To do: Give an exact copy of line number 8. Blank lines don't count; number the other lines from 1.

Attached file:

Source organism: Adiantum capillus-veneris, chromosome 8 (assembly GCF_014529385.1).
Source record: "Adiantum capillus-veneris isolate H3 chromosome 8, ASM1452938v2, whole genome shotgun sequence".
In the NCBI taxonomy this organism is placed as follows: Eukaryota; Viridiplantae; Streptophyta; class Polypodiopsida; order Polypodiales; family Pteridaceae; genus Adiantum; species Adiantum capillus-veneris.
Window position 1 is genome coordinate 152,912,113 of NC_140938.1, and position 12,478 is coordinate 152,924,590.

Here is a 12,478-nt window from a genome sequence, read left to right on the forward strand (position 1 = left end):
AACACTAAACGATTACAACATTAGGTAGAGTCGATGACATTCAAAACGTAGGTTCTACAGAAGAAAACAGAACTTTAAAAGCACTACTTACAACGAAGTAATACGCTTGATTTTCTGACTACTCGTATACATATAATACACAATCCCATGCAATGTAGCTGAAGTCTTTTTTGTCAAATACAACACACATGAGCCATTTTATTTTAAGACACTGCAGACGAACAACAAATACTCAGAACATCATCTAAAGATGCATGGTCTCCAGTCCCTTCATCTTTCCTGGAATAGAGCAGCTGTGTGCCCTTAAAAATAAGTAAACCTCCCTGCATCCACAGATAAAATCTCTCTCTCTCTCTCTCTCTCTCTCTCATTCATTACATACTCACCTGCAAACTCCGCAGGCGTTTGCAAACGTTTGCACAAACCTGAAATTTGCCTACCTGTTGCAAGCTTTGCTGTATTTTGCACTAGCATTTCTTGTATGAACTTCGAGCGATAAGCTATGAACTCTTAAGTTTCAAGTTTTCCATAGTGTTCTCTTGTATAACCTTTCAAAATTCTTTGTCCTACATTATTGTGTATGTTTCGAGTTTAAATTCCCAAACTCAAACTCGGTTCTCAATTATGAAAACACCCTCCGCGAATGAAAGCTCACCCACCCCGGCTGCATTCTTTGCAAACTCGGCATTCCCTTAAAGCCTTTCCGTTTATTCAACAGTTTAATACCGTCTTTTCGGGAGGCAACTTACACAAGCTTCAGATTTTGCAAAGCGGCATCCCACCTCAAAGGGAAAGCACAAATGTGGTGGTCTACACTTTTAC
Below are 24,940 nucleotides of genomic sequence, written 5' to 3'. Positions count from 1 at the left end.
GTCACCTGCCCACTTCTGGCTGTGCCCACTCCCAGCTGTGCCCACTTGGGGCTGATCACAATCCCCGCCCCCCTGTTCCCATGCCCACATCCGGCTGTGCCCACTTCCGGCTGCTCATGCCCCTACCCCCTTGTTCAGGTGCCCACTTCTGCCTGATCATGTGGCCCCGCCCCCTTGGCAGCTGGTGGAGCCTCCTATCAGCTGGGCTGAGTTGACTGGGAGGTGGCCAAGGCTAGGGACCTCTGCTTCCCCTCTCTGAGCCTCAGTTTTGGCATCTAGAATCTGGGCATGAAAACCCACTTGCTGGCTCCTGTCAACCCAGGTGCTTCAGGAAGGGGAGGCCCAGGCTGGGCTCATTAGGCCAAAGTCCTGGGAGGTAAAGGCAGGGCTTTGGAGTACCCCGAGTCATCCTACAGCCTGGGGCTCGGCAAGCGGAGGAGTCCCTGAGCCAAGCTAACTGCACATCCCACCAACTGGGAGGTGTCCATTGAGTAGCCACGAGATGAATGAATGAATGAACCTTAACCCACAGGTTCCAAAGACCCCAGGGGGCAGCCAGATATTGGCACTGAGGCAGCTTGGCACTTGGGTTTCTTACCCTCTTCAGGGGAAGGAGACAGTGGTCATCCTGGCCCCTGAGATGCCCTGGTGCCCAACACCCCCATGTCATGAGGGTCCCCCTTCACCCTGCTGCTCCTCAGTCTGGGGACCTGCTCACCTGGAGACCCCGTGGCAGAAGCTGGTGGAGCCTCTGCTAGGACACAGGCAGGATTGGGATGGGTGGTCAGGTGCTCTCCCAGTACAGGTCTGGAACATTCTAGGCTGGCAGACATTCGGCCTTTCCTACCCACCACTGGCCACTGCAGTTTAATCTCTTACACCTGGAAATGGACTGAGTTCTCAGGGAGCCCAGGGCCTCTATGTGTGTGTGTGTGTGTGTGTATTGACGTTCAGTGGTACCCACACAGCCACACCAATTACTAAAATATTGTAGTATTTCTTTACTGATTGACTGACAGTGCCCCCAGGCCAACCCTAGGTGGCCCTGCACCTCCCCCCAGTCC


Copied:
GTCACCTGCCCACTTCTGGCTGTGCCCACTCCCAGCTGTGCCCACTTGGGGCTGATCACAATCCCCGCCCCCCTGTTCCCATGCCCACATCCGGCTGTGCCCACTTCCGGCTGCTCATGCCCCTACCCCCTTGTTCAGGTGCCCACTTCTGCCTGATCATGTGGCCCCGCCCCCTTGGCAGCTGGTGGAGCCTCCTATCAGCTGGGCTGAGTTGACTGGGAGGTGGCCAAGGCTAGGGACCTCTGCTTCCCCTCTCTGAGCCTCAGTTTTGGCATCTAGAATCTGGGCATGAAAACCCACTTGCTGGCTCCTGTCAACCCAGGTGCTTCAGGAAGGGGAGGCCCAGGCTGGGCTCATTAGGCCAAAGTCCTGGGAGGTAAAGGCAGGGCTTTGGAGTACCCCGAGTCATCCTACAGCCTGGGGCTCGGCAAGCGGAGGAGTCCCTGAGCCAAGCTAACTGCACATCCCACCAACTGGGAGGTGTCCATTGAGTAGCCACGAGATGAATGAATGAATGAACCTTAACCCACAGGTTCCAAAGACCCCAGGGGGCAGCCAGATATTGGCACTGAGGCAGCTTGGCACTTGGGTTTCTTACCCTCTTCAGGGGAAGGAGACAGTGGTCATCCTGGCCCCTGAGATGCCCTGGTGCCCAACACCCCCATGTCATGAGGGTCCCCCTTCACCCTGCTGCTCCTCAGTCTGGGGACCTGCTCACCTGGAGACCCCGTGGCAGAAGCTGGTGGAGCCTCTGCTAGGACACAGGCAGGATTGGGATGGGTGGTCAGGTGCTCTCCCAGTACAGGTCTGGAACATTCTAGGCTGGCAGACATTCGGCCTTTCCTACCCACCACTGGCCACTGCAGTTTAATCTCTTACACCTGGAAATGGACTGAGTTCTCAGGGAGCCCAGGGCCTCTATGTGTGTGTGTGTGTGTGTGTATTGACGTTCAGTGGTACCCACACAGCCACACCAATTACTAAAATATTGTAGTATTTCTTTACTGATTGACTGACAGTGCCCCCAGGCCAACCCTAGGTGGCCCTGCACCTCCCCCCAGTCC